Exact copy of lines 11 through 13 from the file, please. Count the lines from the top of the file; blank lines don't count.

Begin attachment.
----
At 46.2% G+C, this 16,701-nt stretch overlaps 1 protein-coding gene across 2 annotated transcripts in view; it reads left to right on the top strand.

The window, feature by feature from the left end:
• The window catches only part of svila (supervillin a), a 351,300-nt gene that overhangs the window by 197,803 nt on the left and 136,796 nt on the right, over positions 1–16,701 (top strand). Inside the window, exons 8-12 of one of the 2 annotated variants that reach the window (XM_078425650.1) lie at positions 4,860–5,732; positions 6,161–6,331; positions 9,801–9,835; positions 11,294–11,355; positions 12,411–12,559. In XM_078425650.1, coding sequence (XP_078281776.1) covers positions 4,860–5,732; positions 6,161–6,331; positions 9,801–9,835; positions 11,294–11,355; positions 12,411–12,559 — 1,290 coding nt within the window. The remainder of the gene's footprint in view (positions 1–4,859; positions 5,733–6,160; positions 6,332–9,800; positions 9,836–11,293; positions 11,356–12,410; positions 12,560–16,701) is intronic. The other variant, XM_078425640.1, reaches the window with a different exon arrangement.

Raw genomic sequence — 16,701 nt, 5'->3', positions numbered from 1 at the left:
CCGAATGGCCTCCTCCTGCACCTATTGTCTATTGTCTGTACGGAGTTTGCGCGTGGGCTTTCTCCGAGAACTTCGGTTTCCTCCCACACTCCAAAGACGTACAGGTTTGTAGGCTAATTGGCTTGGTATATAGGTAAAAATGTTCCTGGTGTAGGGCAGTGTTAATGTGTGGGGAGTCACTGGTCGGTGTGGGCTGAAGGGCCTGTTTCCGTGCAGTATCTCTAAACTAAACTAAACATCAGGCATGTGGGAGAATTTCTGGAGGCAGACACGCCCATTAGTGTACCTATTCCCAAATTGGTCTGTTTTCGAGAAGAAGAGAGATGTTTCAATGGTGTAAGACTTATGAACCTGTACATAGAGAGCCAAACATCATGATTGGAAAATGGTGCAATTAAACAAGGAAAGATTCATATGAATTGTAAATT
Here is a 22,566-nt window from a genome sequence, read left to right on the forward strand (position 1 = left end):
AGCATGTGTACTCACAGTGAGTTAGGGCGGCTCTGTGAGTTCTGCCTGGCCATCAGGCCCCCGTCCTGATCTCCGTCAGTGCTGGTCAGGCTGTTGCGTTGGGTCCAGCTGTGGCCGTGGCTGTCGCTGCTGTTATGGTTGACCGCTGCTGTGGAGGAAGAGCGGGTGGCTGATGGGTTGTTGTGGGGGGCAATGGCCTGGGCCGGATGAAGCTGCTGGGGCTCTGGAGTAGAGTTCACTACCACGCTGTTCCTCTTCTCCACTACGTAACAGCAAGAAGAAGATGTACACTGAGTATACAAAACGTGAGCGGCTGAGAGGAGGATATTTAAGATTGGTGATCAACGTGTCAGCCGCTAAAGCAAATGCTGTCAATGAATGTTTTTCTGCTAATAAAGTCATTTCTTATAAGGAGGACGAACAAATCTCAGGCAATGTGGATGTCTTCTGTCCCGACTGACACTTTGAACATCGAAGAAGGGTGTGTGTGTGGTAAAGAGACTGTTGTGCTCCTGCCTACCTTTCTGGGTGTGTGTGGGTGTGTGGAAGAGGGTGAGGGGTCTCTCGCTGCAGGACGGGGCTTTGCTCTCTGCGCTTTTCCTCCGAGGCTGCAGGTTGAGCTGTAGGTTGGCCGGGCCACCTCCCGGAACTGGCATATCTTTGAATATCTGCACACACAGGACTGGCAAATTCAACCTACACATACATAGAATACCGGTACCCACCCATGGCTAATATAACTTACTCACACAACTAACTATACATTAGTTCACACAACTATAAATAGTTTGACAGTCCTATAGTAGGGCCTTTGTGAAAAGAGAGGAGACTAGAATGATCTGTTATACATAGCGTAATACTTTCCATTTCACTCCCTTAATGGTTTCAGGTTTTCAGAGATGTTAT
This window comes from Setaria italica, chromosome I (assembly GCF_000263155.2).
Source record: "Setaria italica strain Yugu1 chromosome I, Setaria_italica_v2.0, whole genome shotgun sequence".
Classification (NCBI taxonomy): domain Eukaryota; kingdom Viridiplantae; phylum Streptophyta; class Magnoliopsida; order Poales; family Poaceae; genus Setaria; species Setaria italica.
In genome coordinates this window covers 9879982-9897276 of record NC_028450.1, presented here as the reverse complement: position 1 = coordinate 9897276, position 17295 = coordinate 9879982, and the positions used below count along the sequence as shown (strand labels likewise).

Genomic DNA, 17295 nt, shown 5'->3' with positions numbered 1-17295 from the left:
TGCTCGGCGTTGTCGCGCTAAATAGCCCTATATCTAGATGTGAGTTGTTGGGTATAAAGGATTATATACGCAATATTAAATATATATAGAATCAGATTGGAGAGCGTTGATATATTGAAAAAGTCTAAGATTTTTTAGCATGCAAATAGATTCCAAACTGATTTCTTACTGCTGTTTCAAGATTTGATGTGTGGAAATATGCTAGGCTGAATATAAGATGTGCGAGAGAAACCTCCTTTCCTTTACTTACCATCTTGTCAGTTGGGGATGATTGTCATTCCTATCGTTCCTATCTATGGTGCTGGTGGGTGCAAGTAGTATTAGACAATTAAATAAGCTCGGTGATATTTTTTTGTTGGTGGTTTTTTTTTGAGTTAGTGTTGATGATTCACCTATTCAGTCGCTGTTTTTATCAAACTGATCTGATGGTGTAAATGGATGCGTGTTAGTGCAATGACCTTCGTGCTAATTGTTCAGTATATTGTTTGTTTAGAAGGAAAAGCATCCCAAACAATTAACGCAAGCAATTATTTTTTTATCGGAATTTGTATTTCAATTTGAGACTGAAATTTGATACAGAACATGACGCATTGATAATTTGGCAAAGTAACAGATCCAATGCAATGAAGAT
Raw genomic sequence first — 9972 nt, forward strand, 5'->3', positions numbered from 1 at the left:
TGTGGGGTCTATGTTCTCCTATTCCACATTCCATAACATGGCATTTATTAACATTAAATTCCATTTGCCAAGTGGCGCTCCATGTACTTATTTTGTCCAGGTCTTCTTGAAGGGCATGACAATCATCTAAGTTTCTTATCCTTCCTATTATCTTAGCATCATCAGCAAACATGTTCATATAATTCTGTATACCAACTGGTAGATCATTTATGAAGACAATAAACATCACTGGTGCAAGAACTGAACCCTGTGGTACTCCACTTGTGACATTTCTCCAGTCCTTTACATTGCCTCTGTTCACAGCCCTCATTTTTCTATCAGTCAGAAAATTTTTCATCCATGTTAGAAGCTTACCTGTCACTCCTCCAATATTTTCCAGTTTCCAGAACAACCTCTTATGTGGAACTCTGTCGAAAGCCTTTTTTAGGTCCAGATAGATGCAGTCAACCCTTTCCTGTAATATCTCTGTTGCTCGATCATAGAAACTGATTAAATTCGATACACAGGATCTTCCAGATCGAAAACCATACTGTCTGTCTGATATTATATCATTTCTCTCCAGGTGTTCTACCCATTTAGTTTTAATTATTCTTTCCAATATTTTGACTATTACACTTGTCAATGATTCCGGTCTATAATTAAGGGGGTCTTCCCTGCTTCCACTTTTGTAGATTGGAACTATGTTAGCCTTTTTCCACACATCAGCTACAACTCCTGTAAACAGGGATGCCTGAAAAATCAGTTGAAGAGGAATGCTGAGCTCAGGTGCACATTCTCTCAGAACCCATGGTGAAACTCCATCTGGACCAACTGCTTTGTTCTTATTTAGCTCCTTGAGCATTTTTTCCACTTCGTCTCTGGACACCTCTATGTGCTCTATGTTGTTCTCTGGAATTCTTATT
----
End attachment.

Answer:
In genome coordinates this window covers 9879982-9897276 of record NC_028450.1, presented here as the reverse complement: position 1 = coordinate 9897276, position 17295 = coordinate 9879982, and the positions used below count along the sequence as shown (strand labels likewise).

Genomic DNA, 17295 nt, shown 5'->3' with positions numbered 1-17295 from the left:
TGCTCGGCGTTGTCGCGCTAAATAGCCCTATATCTAGATGTGAGTTGTTGGGTATAAAGGATTATATACGCAATATTAAATATATATAGAATCAGATTGGAGAGCGTTGATATATTGAAAAAGTCTAAGATTTTTTAGCATGCAAATAGATTCCAAACTGATTTCTTACTGCTGTTTCAAGATTTGATGTGTGGAAATATGCTAGGCTGAATATAAGATGTGCGAGAGAAACCTCCTTTCCTTTACTTACCATCTTGTCAGTTGGGGATGATTGTCATTCCTATCGTTCCTATCTATGGTGCTGGTGGGTGCAAGTAGTATTAGACAATTAAATAAGCTCGGTGATATTTTTTTGTTGGTGGTTTTTTTTTGAGTTAGTGTTGATGATTCACCTATTCAGTCGCTGTTTTTATCAAACTGATCTGATGGTGTAAATGGATGCGTGTTAGTGCAATGACCTTCGTGCTAATTGTTCAGTATATTGTTTGTTTAGAAGGAAAAGCATCCCAAACAATTAACGCAAGCAATTATTTTTTTATCGGAATTTGTATTTCAATTTGAGACTGAAATTTGATACAGAACATGACGCATTGATAATTTGGCAAAGTAACAGATCCAATGCAATGAAGAT